Although labeled as the "fiscal cliff deal," the American Taxpayer Relief Act (ATRA) enacted into law left many budget issues unresolved or only temporarily resolved. While the deal permanently addressed the expiring tax cuts and AMT patches, many other provisions were only extended temporarily. The sequester, one of the largest components of the cliff, was delayed for only two months.
Over the past week, CRFB has examined the composition, budgetary effects, and economic effects of the American Taxpayer Relief Act (ATRA), which replaced most of the fiscal cliff.
After a tense few days, or weeks for that matter, lawmakers have enacted a fiscal cliff package -- the American Taxpayer Relief Act. With budget negotiations likely laying low for a few days, we turn our attention to where the deal leaves the budget. We previously analyzed the budgetary effect of each provision of the deal relative to both current law and current policy. In this blog, we will go into more detail on what the budget will look like after the deal.
Last night, the House passed the fiscal cliff package already agreed upon by the Senate, by a 257-167 vote. Now the bill is headed to the White House, where it is expected to be signed by President Obama.
It appears both sides are quite close to a deal that would avert (or at least quickly reverse) the fiscal cliff. Although negotiations remain ongoing and not all the information is public, here is what we know -- or think we know -- would be included in the deal as it has been negotiated so far:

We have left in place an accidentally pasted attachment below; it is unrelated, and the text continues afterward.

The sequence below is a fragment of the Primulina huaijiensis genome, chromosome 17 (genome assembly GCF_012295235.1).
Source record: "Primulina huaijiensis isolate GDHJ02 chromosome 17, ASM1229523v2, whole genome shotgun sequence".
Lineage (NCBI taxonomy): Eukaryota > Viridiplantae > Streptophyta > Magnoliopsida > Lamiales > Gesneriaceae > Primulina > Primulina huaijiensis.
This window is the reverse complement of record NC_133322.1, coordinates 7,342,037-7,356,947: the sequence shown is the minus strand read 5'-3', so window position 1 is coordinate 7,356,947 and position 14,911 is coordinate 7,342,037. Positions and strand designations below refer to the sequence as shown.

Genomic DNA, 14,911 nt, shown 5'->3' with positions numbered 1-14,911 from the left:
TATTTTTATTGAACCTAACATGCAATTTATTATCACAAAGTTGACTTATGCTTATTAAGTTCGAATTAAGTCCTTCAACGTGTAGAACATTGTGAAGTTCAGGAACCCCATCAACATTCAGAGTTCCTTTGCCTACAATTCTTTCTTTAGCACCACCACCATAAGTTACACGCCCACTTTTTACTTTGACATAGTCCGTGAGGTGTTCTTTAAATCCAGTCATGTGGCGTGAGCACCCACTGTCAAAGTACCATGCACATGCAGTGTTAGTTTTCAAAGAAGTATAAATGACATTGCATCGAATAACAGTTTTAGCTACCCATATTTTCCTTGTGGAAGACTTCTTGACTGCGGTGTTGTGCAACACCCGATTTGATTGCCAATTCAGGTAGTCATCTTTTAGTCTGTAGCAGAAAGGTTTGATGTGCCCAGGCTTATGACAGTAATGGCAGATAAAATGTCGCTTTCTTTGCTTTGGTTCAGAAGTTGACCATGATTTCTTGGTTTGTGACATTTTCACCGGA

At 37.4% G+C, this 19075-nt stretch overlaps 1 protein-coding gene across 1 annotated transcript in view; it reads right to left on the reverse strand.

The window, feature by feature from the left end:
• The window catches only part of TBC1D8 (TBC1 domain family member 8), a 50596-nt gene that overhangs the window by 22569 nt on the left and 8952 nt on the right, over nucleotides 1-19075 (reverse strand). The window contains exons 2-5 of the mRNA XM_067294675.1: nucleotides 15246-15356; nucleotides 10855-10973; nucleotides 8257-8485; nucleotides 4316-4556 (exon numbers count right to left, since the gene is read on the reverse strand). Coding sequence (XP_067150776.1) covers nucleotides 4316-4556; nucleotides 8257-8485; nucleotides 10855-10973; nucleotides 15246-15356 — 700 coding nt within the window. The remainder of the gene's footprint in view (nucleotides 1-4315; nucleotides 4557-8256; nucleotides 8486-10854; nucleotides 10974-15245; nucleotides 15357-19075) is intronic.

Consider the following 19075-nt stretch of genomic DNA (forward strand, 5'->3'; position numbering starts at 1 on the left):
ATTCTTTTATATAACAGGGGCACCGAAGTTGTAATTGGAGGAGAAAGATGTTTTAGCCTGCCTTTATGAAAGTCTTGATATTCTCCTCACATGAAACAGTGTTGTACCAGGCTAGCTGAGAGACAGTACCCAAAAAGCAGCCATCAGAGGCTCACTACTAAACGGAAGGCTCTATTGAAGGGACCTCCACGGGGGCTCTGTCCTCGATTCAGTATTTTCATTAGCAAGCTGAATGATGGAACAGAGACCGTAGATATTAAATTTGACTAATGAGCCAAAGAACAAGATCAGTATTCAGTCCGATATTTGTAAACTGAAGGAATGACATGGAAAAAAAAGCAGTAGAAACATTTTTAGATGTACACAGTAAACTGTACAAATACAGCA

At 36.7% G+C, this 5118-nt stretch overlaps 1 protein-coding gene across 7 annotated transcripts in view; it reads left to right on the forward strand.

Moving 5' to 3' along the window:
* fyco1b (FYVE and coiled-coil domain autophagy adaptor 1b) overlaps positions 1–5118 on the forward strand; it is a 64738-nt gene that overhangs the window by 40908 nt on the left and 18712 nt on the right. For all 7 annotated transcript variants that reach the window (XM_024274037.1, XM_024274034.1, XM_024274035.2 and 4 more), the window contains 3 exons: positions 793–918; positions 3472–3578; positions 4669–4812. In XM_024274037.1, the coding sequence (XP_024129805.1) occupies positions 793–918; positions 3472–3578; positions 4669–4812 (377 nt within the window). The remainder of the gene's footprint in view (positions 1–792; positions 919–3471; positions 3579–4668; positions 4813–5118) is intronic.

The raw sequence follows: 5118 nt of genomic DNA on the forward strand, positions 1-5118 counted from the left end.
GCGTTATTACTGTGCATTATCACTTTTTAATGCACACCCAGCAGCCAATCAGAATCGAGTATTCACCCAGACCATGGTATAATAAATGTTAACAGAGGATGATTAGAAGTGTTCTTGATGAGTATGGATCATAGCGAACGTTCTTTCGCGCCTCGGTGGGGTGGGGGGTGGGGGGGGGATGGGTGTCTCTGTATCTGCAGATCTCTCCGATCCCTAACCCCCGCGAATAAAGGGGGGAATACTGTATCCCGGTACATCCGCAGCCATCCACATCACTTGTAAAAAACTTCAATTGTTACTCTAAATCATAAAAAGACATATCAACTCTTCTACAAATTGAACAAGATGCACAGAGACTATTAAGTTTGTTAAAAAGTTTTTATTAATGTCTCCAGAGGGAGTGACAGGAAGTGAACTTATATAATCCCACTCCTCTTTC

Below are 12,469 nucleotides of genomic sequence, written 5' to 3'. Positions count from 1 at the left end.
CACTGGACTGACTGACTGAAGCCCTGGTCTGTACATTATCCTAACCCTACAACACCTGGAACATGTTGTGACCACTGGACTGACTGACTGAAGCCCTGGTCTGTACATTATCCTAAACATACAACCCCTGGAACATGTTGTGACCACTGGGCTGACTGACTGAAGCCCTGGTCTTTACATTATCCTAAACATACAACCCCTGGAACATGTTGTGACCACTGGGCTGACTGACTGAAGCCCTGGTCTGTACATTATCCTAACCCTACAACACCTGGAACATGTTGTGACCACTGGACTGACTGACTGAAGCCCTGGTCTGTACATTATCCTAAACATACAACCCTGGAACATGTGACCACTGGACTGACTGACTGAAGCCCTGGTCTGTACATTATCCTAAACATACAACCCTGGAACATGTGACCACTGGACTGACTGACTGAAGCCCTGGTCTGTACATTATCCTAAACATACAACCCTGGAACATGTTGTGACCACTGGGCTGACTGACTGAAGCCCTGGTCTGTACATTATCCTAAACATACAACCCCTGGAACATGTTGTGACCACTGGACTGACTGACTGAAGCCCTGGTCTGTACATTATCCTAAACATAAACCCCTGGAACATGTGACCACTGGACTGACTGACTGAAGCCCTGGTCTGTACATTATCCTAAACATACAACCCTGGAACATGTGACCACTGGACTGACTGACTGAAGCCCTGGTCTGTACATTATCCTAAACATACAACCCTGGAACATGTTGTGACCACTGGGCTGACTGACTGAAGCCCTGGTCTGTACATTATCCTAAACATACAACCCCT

With the fiscal cliff only two weeks away and the upcoming holiday season, negotiations for replacing the fiscal cliff with a sensible deficit reduction plan appear to have accelerated. Over the weekend, Speaker Boehner reportedly made an offer to the White House that included $1 trillion in spending cuts and $1 trillion of revenue – with some of it coming from letting the upper-income tax cuts expire on millionaires.
Fiscal Commission co-chair Alan Simpson appeared last night on "The Daily Show" to talk about the fiscal cliff and the national debt. And of course, the back and forth between Simpson and Stewart is pretty hilarious. He stays on for a little while for an extended interview, so watch all three parts below.
UPDATE: Debt numbers in table have been slightly altered since the original posting.
With now less than a month before the country would go over the fiscal cliff, proposals from both sides have been put on the table. While a final deal could look different than the presented plans, they do provide a guide to where the negotiations stand and where lawmakers may head to reach a compromise.
We've shown that there a plenty of reasons to not go over the fiscal cliff, including that it implements fiscal consolidation in an abrupt and blunt way causing a recession and puts a great deal of strain on the poor.